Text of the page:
Your computer workstation could be placing
your health at risk
What's so difficult or unhealthy about setting
up a computer, putting a chair in front of the monitor and starting
to use it? To do this properly and experience long term comfortable,
enjoyable, and healthy computing really does require a few rather important
considerations regarding your computer work station.
Although most of us don't spend 8 hours a day at our computers, some of us do spend quite long hours pursuing our
interests, reading and sending email, and a variety of other fun things.
Your workstation consists of a computer, monitor, keyboard, pointing
device and a desk and chair, with a variety on other devices of your
support your computing activities.
The conditions of your work area - the space where you use your
workstation - play an important role in the degree of success or
pleasure you receive from your computing activities.
They also impact your physical comfort and risks to your
Working long hours at a stretch could increase your risk of physical
discomfort or even lead to disabling conditions. But it
doesn't need to.
Something as basic as proper working posture can affect not only
your comfort, but also your health and well-being. Improper working
conditions can lead to pain and discomfort in the hands, wrists,
elbows, shoulders and neck. The problems may vary from aches to
pain, burning, numbness or tingling and be more or less severe or
uncomfortable among people of different age groups, with different physical
and medical conditions, etc..
Body Position - yours
The comfort goal is to be able to work in a neutral body position
with a natural alignment of all your joints from head to toes. (The
emphasis is on 'natural' - not forced or twisted positioning).
To do that, be sure your shoulders are at ease with upper arms
hanging normally at the sides of your body. Keep your elbows close
to your body and bent between 90 and 110 degrees. Support your feet
on a footrest or relax them on the floor. Your chair should support
your back fully with a firm hold on the lumbosacral area.
Position you monitor at a right angle to windows to reduce glare.
Place it in front of you and at least 20 inches away with the the
top line of the screen at or below your eye level to avoid any kind
of strain to your neck and eyes. Rest your eyes every so often by
focusing on objects that are at a considerable distance from your
seat, like a painting on the wall around 20 feet away
If the image that you view on the screen is of poor quality, your
eyes have to strain more to view it properly. Straining like this
for any long period of time increases the risk of serious eye
problems. If it's difficult seeing small characters, check the glare,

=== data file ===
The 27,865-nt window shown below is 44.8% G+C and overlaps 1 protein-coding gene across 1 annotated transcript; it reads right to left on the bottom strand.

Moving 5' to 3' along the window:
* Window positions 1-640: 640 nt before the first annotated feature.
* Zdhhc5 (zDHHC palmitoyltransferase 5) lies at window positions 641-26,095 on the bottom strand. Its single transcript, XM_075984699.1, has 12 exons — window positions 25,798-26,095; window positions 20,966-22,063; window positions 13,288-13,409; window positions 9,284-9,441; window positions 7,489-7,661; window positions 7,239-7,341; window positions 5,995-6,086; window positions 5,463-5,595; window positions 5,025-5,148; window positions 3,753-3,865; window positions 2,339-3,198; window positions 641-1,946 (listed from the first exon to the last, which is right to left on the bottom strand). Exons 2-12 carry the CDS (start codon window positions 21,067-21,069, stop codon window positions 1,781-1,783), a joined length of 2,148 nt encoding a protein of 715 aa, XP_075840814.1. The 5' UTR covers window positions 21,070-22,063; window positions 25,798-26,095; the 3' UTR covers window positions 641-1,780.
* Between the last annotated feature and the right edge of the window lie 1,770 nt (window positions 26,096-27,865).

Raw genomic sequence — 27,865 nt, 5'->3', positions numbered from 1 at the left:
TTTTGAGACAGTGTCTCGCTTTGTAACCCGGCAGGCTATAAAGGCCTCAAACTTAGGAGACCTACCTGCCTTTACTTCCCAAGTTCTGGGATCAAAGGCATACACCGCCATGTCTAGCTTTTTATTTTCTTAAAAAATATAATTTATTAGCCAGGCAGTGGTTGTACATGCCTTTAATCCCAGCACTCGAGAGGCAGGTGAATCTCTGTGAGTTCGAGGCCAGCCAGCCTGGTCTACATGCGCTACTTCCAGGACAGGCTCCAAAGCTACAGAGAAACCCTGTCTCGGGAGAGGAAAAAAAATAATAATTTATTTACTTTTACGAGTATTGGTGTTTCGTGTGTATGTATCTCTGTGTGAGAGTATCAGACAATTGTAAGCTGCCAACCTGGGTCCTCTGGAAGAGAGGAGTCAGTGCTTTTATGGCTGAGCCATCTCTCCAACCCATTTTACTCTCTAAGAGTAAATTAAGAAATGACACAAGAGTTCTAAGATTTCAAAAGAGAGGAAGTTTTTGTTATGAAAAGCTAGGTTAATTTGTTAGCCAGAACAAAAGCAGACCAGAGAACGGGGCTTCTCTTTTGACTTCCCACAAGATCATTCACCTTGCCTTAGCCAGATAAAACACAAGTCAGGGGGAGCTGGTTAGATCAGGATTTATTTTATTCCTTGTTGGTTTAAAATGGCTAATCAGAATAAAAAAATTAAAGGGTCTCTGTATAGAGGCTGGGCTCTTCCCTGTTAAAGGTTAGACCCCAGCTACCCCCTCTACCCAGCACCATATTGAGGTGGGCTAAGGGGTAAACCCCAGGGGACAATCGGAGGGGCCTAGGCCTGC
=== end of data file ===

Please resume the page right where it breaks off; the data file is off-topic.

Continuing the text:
monitor resolution, or your eyes. You may need glasses (bifocals can
be a problem). It might be necessary to replace the monitor if all
images and text are of poor quality, or it could be just a poor
image file or a dirty monitor screen. If you have finger prints or a
lot of dust on your screen, be sure to review the monitor
manufacturer's instructions for safe cleaning practices. CRT and
flat screen LCD monitors may require different cleaning methods.
Place your keyboard directly in front of you and slightly lower than
your elbows. With your elbows positioned close to your body and your
shoulders in a relaxed position, locate it so that your wrists are
straight and in-line with your forearms. If used properly,
wrist/palm supports can reduce muscle activity while working on the
computer and help attain a neutral wrist angle. Wrists should be
generally straight when using your keyboard and mouse or trackball.
Improper lighting can lead to eyestrain. Poor posture, poorly
located monitors, keyboards and pointing devices increase the stress
on muscles in your neck, hands, shoulders, back, even the risk of Carpal Tunnel
syndrome problems with your wrists.
Working on major projects, becoming deeply involved in exciting and
challenging games, surfing through interesting websites, and other
exciting activities can easily cause you
to lose track of time. You might have to train yourself to become
aware of long, uninterrupted computing sessions.
Try to take a five minute break now and then. Change your position
occasionally. Do a few exercises or take a short walk. These are
great stress relievers that can minimize tiredness and discomfort
and contribute to more healthy computing pleasures.
However, if you experience recurrent, persistent or worsening
discomfort, especially if the discomfort includes pain, numbness or
weakness, medical professionals recommend that you contact your
physician for advice as soon as you can.
The earlier a problem is correctly diagnosed and treated, the easier
it is to take care of and the less chance there is that it will
progress to a disabling condition.
... Richard Rossbauer
Richard started his "Firewalls
and Virus Protection" website and "Security
Alert News Reporter" to help everyday Internet users
navigate safely through the Cyber Space that has become a 'Cyber
Jungle', loaded with ambushes and booby traps. He promotes his "Computer
Security Awareness Campaign" thru his website at
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